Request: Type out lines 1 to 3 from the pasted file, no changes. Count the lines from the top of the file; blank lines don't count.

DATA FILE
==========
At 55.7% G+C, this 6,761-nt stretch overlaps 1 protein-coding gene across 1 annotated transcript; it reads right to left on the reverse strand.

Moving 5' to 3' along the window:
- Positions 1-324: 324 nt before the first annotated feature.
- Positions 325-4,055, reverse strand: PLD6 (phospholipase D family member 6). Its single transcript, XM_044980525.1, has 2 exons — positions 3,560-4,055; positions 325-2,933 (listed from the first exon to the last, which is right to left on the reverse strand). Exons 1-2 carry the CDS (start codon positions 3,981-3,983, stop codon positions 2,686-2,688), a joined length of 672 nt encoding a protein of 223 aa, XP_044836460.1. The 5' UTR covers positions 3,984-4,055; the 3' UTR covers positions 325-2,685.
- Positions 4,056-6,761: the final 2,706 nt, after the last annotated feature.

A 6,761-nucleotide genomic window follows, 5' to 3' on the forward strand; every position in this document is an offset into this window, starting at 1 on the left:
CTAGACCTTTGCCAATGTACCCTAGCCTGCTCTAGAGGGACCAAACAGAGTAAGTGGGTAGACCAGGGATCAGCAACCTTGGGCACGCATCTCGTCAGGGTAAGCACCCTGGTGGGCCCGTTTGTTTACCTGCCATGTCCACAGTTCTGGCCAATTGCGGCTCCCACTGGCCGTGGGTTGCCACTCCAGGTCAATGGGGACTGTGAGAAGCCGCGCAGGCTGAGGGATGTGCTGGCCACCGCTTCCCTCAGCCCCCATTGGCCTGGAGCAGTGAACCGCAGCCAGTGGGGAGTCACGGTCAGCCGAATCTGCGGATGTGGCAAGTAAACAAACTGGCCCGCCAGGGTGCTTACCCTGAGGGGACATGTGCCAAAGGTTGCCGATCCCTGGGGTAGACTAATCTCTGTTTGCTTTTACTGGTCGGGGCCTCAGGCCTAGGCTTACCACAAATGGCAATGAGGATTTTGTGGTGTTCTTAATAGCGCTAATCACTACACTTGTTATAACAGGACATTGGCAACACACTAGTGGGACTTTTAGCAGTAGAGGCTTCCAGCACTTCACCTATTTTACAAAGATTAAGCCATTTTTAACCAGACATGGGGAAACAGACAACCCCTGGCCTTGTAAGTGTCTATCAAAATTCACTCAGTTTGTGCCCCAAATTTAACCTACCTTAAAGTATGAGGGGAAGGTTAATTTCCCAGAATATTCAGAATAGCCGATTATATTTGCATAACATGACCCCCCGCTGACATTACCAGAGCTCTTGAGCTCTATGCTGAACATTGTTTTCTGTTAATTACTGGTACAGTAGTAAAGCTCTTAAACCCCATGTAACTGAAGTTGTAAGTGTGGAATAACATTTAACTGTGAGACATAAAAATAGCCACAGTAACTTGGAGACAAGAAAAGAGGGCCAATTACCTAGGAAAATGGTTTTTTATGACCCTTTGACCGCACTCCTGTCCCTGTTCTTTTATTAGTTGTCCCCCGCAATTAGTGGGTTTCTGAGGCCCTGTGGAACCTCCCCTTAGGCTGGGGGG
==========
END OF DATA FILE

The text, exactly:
At 55.7% G+C, this 6,761-nt stretch overlaps 1 protein-coding gene across 1 annotated transcript; it reads right to left on the reverse strand.

Moving 5' to 3' along the window:
- Positions 1-324: 324 nt before the first annotated feature.